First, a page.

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‘Oh so this is yours? Cry me a river, human.’

Applying for PIP: Our experience, part 3.

(You can read part 1 and part 2 of the saga that is our experience of applying for PIP for Husband here)

Husband had his PIP assessment on the 4th of September.

We then had a a letter on the 23rd of September, from the DWP to say they now had all the information they needed to process our claim and that they would let us know what the outcome was in due course.

Then, a letter came on the 28th of September, and as I opened it and read it, I could feel a huge hole opening up under me.

DWP and Capita had decided that Husband was not entitled to PIP.

To receive PIP, you are scored out of 8 on most categories and out of 12 on two of them which concerns mobility.

Husband was scored 0 on each category for both Living and Mobility, meaning his score was a grand total of 0.

I genuinely could not believe their reasoning behind their decision to not award even a single point, in any category. The more I thought about it, the more I got angry about it/was convinced I was living in some weird alternative universe where Capita and DWP could either ignore or twist anything we had said.

I have been going through each section they scored Husband 0 on and explained and evidenced everything. We can ask them to do a Mandatory Reconsideration of their decision within one calendar month of receiving their decision letter. If we are still not happy with their decision after this, we can challenge their decision at tribunal.

Take Managing Money for example.

Husband was scored 0 for this which means they feel he can manage complex budgeting.

I have put the following in our Mandatory Reconsideration letter. Names removed for privacy purposes:

Making budgeting decisions (scored out of 6)

Your decision was to give me a score of 0 out of 6 points in this category as you have stated that ‘you can manage complex budgeting decisions unaided.’

I put the following in the PIP application regarding money and budgeting:

‘REDACTED manages at the moment as REDACTED is responsible for all the finances in the household, ensuring everything is paid in full and on time. Due to his dyslexia REDACTED struggles with reading and understanding bank statements and bills, and finds this frustrating, so he does not do it.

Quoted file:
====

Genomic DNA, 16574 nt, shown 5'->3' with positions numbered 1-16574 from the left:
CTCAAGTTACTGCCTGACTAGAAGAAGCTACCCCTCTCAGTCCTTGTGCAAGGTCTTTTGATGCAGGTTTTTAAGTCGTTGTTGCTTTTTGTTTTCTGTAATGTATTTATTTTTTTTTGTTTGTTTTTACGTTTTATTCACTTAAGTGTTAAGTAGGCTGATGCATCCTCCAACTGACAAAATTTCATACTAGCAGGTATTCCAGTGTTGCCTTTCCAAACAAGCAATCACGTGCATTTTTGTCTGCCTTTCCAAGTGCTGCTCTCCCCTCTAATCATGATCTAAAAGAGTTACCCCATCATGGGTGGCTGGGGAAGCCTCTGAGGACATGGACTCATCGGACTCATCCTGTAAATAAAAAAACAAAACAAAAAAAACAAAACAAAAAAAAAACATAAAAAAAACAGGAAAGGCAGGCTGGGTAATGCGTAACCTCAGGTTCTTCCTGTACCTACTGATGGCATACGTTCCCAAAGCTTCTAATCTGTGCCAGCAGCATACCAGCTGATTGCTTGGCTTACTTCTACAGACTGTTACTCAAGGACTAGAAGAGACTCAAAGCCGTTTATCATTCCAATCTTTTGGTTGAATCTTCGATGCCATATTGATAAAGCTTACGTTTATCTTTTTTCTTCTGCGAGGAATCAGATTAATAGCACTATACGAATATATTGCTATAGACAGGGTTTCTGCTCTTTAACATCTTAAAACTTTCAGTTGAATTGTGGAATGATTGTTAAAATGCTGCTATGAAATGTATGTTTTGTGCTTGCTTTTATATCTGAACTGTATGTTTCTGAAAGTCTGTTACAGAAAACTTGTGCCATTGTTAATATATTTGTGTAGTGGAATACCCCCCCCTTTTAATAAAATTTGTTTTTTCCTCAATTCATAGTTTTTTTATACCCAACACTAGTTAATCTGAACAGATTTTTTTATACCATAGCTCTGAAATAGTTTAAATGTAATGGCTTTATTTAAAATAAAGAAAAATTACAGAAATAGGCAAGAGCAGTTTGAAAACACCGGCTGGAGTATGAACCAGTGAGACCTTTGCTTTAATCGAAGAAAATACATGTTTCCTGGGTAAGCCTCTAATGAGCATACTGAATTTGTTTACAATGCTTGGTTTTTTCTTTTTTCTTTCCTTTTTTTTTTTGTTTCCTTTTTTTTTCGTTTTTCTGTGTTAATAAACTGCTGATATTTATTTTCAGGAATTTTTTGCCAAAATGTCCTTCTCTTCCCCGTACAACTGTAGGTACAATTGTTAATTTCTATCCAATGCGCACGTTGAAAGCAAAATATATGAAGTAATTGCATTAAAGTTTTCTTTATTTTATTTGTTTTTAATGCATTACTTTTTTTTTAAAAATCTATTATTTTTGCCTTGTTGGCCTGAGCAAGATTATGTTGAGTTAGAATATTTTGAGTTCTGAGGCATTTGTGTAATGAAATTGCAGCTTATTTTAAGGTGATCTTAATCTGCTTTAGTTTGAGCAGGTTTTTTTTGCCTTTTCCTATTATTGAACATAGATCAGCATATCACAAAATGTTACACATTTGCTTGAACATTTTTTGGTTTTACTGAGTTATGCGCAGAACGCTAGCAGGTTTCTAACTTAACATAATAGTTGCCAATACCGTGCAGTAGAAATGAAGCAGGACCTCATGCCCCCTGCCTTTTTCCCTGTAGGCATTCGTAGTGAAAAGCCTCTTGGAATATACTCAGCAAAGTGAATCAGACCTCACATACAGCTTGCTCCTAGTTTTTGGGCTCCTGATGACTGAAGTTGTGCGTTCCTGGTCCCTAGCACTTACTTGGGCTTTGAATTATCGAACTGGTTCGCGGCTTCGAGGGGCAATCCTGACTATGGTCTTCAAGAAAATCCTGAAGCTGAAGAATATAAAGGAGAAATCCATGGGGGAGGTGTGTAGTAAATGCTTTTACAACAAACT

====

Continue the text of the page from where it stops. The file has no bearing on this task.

Bills are in REDACTED’s name and bills and expenses that have to be paid are done by REDACTED such as council tax, mobile phone bills and energy bills. REDACTED has his own bank account that his wages go into but he gives his wages to REDACTED to pay bills and for outgoings for the house. REDACTED explains to REDACTED if there are budget decisions to be made and the pros and cons of each choice so REDACTED can think about what he feels is best and this helps him decide. An example of how this has been done in the past was when REDACTED and REDACTED bought their own home. REDACTED did not see the value in owning a home however REDACTED explained to REDACTED that it would be the best decision to make for the future as they would not be able to rent all their lives.

If REDACTED did not have the support he gets with managing the household budgets, paying bills or planning future purchases, he knows ‘something bad would happen, something he does not want to think about.’ ‘

I also expanded on this in the section about reading:

‘REDACTED supports REDACTED by calculating his monthly timesheets and helping them fill them in as REDACTED’s workplace converts minutes to percentages, something REDACTED struggles with. When REDACTED had to complete his monthly timesheet once he stayed behind 25 minutes at his workplace. REDACTED felt this was very embarrassing as he was not able to work it out and his manager kept asking him if he had finished yet. REDACTED still had to submit this in the end and now takes them home for REDACTED to fill out as he feels it is too humiliating to try and work this out in front of his colleagues.’

I was asked about budgeting and managing money at the assessment, and I explained that I am able to go to the ATM and put my card in to withdraw money, and that I understand the number on the screen where it says the balance. I also explained that I can go to the shop and buy food for example and I would know how much change to get back.

I did explain however that I do not understand bills or my bank statements and that my wife reads these and deals with these for this reason. The assessor pressed me on this and asked me twice if I could understand it if I had been shown how to do it and I firmly said no both times. ‘

The refusal letter states that we have to send the Mandatory Reconsideration letter in within 28 days of the date on the refusal letter. So will do that next week.

Good grief.

Or just, you know, grief.

 

Current mood: >:'(

When we moved into our own home in February 2016, the bathroom was ok and worked fine for us. It’s nothing fancy, shower over bath, toilet, sink.

It has a lino floor that is a bit uneven and oddly cut around the toilet. The plan was eventually to replace the floor with something better.